It is perfectly fine if you decide that you are not in a position where you can risk negative reactions or worse, that it is just too draining for you to deal with the incomprehension. Yet, based on my personal experience the most effective way to get more time for the things you really care about is tackling the time killers, even (or especially?) if they manifest as dysfunctional enterprise habits.

Summing up

Time is your most precious resource. It is the core currency of your life. Everything translates back to how you spend your time. Hence:

Protect your time!

We are always confronted with a lot of tasks and expectations of other people and quite some of them turn out not to have any value for us or other people we care about. Those tasks are time killers and should be avoided.

You will not be able to avoid all tasks that are just a waste of your time. Also, sometimes the value of a task may not be obvious at first sight. Hence, we should not reject everything immediately we do not see value in. Instead, we should question those tasks in a constructive way first to better understand their value or the lack of it.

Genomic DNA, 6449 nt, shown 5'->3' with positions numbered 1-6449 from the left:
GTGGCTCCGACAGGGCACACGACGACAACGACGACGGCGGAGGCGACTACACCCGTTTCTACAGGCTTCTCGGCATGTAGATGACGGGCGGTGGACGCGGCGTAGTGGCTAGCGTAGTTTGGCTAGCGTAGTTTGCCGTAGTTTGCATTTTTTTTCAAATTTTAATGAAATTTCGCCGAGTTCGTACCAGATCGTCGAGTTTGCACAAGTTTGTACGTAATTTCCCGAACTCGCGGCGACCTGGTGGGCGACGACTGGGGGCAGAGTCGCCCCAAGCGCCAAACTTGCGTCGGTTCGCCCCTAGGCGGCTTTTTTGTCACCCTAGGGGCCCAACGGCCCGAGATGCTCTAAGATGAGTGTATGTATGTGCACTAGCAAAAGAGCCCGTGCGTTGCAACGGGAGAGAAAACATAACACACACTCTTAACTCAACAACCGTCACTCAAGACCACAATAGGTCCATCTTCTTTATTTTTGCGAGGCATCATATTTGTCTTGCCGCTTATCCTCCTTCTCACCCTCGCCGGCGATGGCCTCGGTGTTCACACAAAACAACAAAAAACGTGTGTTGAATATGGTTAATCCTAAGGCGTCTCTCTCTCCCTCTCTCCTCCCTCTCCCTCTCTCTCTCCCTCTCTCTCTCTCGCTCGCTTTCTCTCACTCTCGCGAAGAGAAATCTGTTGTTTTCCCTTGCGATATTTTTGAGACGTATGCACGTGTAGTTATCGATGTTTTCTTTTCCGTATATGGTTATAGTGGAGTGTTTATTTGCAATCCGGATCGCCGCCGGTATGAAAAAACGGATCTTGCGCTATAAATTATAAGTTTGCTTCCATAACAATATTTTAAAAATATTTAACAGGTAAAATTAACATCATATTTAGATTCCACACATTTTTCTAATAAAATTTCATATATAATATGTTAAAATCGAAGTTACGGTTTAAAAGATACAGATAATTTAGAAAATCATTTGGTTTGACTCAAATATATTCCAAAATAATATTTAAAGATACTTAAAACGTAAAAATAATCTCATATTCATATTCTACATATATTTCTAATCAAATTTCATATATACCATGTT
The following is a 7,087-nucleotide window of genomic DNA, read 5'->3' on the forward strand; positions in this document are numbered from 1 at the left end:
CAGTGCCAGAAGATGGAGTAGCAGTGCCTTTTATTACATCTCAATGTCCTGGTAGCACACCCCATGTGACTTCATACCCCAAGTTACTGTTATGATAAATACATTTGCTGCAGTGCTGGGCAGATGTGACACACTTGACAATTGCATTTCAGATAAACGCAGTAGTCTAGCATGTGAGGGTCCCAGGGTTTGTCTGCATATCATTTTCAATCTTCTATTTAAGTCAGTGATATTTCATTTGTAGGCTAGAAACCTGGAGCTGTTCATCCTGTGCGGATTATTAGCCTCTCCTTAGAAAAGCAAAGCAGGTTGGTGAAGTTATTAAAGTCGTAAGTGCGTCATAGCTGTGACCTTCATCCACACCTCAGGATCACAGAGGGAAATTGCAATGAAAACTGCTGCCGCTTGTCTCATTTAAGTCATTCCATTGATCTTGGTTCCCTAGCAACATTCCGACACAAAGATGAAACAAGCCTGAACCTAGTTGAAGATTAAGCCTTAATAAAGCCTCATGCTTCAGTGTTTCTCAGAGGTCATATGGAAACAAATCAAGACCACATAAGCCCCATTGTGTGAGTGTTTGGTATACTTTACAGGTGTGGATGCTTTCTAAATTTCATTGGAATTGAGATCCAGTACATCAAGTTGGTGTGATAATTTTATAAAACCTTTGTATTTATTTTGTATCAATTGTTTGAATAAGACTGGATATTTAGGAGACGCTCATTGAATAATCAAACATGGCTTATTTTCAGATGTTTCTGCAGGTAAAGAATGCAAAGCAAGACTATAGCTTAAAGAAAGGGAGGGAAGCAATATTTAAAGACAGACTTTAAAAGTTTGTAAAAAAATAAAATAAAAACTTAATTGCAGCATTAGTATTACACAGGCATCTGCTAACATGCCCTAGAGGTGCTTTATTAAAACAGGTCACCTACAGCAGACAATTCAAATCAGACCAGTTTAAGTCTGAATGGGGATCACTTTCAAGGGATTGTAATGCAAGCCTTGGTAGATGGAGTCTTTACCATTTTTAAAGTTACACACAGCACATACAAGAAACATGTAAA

Asking yourself “Is this task worth this much of my time, my most precious resource?” will help you to judge tasks differently. Some tasks will become more important. Some tasks will become less important. And some tasks will become irrelevant.

To be honest: I am also not able to perfectly avoid all pointless tasks that only feel like a waste of time. And I am sure, I sometimes involuntarily waste the time of other people (sorry if I do!). And sometimes, I invest time in something just to ask myself a bit later what drove me to waste so much time with this pointless thing. Thus, if you should think you are not good at managing your time: I am the last person to judge you.

Nevertheless, thinking about time as my most valuable currency helped me quite a bit to readjust my priorities and to shed off (at least some of the) pointless time killers. It is an ongoing process and I have to readjust continuously. Sometimes, new time killers sneak in silently. Sometimes, my priorities change. And sometimes, I learn more effective ways of using my time. But keeping in mind that time is my most valuable resource helps me a lot.

Maybe it can help you, too.

For everything that remains after we shedded of the time killers, we have all those wonderful time management methods … :)

  1. To be more precise: Some people actually find those meetings useful – for various unhelpful reasons like evading responsibility, flattering their egos, being devoid of ideas and hoping that others will solve their problems, having the impression of having done something, or alike. Still, from a broader perspective those meetings are just a big waste of (life-)time and (company) money. ↩︎